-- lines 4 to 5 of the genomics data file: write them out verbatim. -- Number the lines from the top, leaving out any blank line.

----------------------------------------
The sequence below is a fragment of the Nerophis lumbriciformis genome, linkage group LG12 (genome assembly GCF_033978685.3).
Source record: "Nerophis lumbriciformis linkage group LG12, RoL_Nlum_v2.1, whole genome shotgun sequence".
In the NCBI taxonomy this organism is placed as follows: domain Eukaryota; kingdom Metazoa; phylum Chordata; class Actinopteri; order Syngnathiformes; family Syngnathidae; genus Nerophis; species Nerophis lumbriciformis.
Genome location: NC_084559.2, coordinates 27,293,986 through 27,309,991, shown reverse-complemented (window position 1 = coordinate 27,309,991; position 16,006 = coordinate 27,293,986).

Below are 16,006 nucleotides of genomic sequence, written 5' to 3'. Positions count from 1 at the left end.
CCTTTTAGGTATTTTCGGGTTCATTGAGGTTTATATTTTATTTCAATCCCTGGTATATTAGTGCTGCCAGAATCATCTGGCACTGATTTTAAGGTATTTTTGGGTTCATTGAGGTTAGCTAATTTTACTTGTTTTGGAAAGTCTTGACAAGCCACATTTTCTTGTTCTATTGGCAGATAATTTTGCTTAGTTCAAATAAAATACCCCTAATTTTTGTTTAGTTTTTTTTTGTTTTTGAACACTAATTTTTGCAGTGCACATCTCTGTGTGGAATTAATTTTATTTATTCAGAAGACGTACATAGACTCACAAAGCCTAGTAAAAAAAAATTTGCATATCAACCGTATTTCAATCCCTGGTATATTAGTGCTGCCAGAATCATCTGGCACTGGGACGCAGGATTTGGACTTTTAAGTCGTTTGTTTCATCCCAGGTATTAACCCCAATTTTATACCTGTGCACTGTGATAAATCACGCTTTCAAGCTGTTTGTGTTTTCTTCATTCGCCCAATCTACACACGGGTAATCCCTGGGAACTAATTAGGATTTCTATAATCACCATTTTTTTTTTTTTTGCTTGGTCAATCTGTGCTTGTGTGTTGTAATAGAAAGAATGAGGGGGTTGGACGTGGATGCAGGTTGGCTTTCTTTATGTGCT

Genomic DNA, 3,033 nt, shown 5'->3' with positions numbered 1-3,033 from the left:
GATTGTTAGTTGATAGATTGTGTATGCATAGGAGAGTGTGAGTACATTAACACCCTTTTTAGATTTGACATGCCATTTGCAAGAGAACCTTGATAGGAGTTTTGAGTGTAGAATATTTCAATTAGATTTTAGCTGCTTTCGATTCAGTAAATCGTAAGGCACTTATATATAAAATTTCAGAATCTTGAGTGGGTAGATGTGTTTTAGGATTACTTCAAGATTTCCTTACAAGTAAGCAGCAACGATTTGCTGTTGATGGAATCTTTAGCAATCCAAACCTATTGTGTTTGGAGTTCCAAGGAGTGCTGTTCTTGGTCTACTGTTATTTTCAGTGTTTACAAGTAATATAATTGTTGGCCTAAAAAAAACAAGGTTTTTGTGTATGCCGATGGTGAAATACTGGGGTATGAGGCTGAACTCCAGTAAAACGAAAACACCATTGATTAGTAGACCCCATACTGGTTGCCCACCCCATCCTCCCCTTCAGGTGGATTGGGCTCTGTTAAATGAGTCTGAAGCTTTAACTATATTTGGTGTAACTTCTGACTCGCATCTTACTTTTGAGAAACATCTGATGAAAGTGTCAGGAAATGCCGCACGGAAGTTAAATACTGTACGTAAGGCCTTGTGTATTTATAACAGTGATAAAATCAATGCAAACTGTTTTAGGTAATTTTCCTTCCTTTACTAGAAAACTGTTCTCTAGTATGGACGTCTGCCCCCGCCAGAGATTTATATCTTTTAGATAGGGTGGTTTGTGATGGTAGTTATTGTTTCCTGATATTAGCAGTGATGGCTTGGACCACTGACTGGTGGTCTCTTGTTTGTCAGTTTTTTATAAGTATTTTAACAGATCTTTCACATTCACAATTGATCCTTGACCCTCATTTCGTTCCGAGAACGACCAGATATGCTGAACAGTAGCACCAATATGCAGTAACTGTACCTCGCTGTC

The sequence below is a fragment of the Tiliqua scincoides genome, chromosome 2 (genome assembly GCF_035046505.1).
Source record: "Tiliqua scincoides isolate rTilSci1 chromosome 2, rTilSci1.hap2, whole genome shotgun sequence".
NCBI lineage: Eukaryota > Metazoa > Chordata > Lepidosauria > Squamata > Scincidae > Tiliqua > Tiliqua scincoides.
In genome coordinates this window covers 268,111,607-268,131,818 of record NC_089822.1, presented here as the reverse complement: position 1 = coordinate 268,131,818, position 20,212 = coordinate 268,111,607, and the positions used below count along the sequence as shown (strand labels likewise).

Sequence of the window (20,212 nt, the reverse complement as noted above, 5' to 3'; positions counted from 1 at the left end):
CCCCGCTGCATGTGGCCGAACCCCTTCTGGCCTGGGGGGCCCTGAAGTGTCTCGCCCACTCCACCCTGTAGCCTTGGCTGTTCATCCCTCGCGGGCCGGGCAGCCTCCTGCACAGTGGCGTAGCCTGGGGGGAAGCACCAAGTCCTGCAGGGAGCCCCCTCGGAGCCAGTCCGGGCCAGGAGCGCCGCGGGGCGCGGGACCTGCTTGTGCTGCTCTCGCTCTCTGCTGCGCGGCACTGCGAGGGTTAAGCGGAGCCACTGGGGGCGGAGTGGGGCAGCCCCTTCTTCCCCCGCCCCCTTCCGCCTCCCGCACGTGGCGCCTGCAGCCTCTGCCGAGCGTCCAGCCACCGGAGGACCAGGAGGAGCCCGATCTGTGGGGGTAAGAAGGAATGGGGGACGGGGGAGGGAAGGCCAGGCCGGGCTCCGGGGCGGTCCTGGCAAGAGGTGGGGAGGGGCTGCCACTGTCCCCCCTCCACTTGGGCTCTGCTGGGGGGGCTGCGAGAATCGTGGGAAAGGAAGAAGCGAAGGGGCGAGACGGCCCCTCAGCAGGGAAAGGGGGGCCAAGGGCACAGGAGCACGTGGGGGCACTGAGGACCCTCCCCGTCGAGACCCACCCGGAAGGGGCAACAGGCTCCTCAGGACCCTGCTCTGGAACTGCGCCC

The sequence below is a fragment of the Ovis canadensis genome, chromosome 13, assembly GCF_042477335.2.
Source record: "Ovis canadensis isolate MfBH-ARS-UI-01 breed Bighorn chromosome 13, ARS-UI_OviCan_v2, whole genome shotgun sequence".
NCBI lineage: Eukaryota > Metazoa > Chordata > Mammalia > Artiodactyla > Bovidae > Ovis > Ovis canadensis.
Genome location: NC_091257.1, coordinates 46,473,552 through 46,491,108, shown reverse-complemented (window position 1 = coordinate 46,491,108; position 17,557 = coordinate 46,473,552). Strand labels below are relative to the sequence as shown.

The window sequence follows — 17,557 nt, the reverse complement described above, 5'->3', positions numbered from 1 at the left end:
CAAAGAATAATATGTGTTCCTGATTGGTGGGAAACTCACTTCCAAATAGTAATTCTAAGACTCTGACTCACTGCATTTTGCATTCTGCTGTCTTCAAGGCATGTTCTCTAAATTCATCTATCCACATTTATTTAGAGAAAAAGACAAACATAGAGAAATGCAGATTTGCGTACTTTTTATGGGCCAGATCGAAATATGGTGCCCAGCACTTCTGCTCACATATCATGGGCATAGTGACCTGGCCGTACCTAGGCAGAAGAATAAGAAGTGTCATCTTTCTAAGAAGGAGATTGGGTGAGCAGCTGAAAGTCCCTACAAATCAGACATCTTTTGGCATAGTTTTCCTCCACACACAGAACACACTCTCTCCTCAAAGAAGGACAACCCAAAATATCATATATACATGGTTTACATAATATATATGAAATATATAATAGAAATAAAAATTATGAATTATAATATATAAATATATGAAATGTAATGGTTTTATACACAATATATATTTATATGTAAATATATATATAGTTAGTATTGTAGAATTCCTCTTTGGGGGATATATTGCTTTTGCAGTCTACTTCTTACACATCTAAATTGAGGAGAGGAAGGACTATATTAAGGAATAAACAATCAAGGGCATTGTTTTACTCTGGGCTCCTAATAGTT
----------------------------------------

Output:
Genome location: NC_084559.2, coordinates 27,293,986 through 27,309,991, shown reverse-complemented (window position 1 = coordinate 27,309,991; position 16,006 = coordinate 27,293,986).

Below are 16,006 nucleotides of genomic sequence, written 5' to 3'. Positions count from 1 at the left end.